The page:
Doctor Robert Van Boven said it started as a golden opportunity when the local Veterans Affairs hired him to run its brain injury center in Austin in 2007. The Brain Imaging and Recovery Laboratory was a program of the Central Texas Veterans Health Care System, part of the U.S. Department of Veterans Affairs, BIRL was stationed at the University of Texas’ J.J. Pickle Research Campus.

Van Boven said the center was granted about $10 million for research of traumatic brain injuries.

“I was enthused, and I thought this was too good to be true,” Van Boven said. “Well, turns out, it was.”

Soon after he was hired, he said he noticed something was wrong.

“$2.1 million had already been spent in two previous years with no scientists, no research, and no protocols,” Van Boven said.

Van Boven alleged mismanagement, wasteful spending and fraud. He also claimed his bosses turned their backs and then slowly stripped away his authority.

“The phrase that was commonly brought up to me by others in this matter ‘You have to get along, to go along,'” Van Boven said.

Van Boven turned into a full-blown whistle-blower. He took his concerns higher up the ladder and above his bosses’ heads.

The Veterans Affairs Office for Inspector General launched an investigation. Van Boven says it back-fired even though findings supported most all of his allegations.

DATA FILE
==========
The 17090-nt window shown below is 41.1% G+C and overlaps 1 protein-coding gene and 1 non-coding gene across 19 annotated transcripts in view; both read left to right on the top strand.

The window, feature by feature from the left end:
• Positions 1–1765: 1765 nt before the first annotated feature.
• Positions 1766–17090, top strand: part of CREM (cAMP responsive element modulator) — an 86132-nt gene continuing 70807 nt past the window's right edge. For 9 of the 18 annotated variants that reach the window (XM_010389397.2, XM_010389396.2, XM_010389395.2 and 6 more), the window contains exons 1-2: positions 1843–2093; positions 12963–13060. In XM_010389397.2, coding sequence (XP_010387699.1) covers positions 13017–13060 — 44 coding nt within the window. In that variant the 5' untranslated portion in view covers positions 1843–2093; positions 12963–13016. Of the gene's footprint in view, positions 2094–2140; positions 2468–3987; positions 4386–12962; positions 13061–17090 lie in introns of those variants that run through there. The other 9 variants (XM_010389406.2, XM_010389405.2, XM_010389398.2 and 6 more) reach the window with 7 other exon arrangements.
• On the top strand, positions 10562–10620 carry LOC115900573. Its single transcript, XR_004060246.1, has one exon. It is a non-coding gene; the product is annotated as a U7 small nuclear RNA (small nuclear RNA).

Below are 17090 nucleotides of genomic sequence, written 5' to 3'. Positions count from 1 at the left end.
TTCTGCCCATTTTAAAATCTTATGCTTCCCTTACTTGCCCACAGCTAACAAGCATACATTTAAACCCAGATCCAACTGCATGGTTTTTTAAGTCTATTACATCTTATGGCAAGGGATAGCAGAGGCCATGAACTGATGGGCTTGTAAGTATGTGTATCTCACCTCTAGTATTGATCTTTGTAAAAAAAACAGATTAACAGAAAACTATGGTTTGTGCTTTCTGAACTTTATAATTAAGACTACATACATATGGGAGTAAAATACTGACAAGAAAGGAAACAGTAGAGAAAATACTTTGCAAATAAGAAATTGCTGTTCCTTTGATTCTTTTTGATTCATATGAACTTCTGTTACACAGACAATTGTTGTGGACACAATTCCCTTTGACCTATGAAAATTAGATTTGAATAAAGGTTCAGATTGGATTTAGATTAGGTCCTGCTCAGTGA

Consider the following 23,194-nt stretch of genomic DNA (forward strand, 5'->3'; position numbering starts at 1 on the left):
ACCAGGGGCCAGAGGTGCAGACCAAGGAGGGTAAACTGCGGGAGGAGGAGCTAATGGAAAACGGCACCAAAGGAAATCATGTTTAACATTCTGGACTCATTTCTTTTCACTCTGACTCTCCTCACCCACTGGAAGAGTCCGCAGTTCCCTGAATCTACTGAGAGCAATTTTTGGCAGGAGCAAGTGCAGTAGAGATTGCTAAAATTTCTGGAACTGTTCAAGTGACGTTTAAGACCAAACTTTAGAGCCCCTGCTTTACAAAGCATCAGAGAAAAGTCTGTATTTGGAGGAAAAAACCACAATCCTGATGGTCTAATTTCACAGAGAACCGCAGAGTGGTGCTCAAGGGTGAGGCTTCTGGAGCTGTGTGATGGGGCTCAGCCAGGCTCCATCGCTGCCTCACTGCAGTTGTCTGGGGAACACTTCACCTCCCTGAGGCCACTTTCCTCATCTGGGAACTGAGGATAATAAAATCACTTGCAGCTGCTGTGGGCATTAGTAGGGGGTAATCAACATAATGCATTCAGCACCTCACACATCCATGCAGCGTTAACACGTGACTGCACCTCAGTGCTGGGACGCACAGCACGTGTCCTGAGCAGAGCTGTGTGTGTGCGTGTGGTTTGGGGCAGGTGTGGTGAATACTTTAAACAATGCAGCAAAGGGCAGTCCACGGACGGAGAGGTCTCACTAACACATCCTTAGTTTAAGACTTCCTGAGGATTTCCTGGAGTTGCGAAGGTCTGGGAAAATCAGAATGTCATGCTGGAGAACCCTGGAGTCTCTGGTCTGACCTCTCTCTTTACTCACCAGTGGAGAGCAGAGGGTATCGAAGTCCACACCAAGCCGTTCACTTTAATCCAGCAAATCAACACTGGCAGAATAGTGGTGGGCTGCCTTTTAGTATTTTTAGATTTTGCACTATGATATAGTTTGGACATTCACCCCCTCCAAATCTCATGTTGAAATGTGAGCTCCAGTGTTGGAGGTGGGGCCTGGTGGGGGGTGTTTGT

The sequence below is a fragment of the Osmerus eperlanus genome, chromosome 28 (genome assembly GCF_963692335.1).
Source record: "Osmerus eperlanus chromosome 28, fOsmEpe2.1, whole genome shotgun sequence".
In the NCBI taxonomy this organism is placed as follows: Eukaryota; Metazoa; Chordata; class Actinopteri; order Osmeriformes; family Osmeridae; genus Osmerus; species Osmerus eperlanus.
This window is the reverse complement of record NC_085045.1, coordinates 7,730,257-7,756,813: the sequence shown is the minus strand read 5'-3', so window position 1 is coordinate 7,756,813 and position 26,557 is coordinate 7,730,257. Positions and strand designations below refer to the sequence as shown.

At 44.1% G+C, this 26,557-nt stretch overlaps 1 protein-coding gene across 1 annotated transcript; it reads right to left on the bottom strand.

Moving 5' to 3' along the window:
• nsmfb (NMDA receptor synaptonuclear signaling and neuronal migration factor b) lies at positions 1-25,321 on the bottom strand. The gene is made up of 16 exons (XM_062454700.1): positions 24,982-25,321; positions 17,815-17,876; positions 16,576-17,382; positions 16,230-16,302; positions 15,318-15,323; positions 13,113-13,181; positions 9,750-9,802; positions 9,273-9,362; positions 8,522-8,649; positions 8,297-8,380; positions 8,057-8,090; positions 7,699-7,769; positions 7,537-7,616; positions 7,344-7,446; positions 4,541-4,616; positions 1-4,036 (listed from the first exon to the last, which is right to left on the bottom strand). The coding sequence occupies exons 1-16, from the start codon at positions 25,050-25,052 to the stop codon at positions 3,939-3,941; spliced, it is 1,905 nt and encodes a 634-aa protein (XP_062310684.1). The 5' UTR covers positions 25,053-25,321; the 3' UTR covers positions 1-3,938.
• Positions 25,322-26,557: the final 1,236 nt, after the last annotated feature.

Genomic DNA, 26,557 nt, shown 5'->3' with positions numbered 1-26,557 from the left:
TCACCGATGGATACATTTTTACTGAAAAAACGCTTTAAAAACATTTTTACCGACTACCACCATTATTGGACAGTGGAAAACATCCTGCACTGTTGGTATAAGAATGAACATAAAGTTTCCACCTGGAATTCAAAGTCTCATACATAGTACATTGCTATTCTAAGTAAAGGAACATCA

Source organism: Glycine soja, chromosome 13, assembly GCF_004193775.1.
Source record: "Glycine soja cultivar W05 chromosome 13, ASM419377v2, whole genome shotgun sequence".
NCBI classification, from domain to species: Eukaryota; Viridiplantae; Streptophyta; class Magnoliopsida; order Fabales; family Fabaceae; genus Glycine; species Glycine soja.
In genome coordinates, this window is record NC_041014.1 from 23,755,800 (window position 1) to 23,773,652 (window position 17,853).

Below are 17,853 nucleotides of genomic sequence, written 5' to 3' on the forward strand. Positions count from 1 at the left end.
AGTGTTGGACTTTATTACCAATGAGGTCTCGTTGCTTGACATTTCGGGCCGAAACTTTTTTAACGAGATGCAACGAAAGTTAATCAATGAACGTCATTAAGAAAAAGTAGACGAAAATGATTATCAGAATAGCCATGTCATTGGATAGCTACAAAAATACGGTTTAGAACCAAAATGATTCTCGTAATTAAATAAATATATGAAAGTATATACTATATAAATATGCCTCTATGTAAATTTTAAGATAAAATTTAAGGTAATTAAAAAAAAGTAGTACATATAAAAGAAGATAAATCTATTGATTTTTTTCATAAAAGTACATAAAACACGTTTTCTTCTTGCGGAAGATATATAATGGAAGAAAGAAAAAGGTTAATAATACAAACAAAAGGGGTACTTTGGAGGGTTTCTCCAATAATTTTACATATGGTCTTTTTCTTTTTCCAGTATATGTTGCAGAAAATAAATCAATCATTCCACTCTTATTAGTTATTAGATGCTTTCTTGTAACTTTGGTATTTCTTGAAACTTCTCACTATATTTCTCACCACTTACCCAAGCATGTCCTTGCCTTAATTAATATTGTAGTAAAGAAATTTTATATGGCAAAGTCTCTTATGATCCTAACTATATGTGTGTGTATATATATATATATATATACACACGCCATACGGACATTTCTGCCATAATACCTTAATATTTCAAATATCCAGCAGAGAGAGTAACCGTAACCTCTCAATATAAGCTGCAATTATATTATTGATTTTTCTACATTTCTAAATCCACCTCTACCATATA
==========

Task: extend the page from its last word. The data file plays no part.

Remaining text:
“One was that the contractor that I was arguing was billing fraudulently perhaps one day a week, but was billing for five days a week for more than 1 year,” Van Boven said.

The IG reported after the investigation that:

“As previously noted, in the absence of a valid contract, we could not determine if the
consultant’s billings were excessive for the work product produced on days other than
Thursdays when the consultant was not in the BIRL. Also, the consultant should not
have withheld written work from the complainant. Overall, however, we concluded that
the consultant’s billing practices in the absence of a clear contract and the consultant’s
behavior in withholding a written document did not reach the level of fraud.”

Van Boven said the VA then dismissed him.

“I end up running into a behemoth of an organization that didn’t appreciate this kind of uncovering,” Van Boven said.

Controversy continues to consume VA clinics across the country and in Central Texas. There have been allegations of deception and cover-ups.

Van Boven said better oversight and audits need to be part of the solution. He said he thinks there needs to be more outside watchdogs.

“If we had more external reviewers with teeth then folks would shape-up,” Van Boven said.

Van Boven said when people are conspiring together people cannot speak-up, and veterans can’t get the help they deserve.
 
By Cassie GalloFormer VA Doctor Criticizes VA